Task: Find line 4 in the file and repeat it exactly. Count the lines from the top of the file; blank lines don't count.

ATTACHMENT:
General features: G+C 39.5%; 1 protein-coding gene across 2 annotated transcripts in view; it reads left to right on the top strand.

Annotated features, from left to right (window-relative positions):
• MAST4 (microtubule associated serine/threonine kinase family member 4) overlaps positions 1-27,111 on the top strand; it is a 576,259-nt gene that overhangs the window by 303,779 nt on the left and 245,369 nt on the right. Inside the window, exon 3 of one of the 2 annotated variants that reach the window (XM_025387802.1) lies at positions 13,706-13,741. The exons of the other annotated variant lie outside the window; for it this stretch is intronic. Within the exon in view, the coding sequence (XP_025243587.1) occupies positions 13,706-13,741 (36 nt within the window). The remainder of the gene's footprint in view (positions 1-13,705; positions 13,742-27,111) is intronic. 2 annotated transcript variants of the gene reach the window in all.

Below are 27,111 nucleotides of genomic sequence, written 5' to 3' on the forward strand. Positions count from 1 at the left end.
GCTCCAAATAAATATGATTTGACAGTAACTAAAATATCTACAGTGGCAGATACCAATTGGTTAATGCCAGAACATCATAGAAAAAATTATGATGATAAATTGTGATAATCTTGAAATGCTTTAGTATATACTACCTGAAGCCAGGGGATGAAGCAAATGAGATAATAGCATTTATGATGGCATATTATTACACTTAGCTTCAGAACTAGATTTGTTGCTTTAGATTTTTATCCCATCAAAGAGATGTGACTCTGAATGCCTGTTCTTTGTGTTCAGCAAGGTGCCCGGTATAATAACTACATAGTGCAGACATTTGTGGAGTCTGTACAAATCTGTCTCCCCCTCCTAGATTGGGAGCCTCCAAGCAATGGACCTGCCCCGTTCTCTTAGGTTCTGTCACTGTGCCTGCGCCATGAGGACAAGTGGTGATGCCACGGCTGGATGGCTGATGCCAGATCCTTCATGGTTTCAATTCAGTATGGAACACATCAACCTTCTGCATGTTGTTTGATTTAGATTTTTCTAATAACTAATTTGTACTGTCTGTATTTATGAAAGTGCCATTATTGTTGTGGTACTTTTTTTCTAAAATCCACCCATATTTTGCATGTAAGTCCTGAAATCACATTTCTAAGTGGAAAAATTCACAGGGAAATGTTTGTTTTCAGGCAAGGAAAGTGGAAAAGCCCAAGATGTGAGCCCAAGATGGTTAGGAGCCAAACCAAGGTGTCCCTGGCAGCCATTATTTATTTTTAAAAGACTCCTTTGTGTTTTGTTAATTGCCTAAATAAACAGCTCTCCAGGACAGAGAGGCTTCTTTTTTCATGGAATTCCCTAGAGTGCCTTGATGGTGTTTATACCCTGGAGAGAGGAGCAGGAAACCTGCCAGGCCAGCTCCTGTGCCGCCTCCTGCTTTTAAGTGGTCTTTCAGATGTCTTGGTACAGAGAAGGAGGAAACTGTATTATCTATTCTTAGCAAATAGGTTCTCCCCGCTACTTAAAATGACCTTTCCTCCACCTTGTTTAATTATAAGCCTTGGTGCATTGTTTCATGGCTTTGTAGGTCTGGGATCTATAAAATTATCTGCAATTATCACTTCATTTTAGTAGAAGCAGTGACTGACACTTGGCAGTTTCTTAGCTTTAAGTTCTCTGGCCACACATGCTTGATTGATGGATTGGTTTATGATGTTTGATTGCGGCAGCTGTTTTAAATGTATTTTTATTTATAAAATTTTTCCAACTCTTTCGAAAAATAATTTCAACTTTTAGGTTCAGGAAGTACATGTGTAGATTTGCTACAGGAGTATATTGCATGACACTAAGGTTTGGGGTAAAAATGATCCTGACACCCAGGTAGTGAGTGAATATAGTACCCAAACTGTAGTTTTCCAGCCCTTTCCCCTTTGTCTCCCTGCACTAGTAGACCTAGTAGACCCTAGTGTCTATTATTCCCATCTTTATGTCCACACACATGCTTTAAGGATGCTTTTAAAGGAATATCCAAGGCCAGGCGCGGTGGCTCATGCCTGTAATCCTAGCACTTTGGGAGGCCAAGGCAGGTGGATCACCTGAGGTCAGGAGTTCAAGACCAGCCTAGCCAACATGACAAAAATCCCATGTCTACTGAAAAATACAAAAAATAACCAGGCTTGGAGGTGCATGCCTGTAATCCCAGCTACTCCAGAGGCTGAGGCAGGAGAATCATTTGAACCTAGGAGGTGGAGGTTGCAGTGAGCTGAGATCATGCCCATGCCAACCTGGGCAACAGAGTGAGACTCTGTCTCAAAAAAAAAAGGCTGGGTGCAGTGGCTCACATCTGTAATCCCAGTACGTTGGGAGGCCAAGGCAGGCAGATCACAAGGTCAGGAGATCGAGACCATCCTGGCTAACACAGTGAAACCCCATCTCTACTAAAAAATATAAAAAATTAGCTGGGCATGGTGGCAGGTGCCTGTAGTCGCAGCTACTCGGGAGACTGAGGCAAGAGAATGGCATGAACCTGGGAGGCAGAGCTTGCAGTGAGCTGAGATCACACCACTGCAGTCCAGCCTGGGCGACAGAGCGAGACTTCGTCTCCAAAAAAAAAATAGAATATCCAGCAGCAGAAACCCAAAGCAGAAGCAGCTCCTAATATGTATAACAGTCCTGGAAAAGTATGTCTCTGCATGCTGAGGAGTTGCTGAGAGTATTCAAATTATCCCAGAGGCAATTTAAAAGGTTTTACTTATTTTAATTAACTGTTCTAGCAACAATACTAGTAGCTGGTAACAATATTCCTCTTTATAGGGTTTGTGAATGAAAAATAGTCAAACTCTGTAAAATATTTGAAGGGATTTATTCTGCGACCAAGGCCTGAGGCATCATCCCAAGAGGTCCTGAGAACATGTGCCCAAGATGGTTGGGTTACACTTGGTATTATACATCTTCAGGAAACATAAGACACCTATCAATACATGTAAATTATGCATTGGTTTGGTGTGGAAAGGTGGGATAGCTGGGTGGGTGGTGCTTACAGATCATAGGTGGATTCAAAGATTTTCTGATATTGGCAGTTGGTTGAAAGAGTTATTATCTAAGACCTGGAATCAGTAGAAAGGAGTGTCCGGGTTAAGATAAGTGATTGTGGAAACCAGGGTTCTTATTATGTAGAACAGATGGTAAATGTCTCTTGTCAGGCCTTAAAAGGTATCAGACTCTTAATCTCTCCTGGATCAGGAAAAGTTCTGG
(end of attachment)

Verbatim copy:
Below are 27,111 nucleotides of genomic sequence, written 5' to 3' on the forward strand. Positions count from 1 at the left end.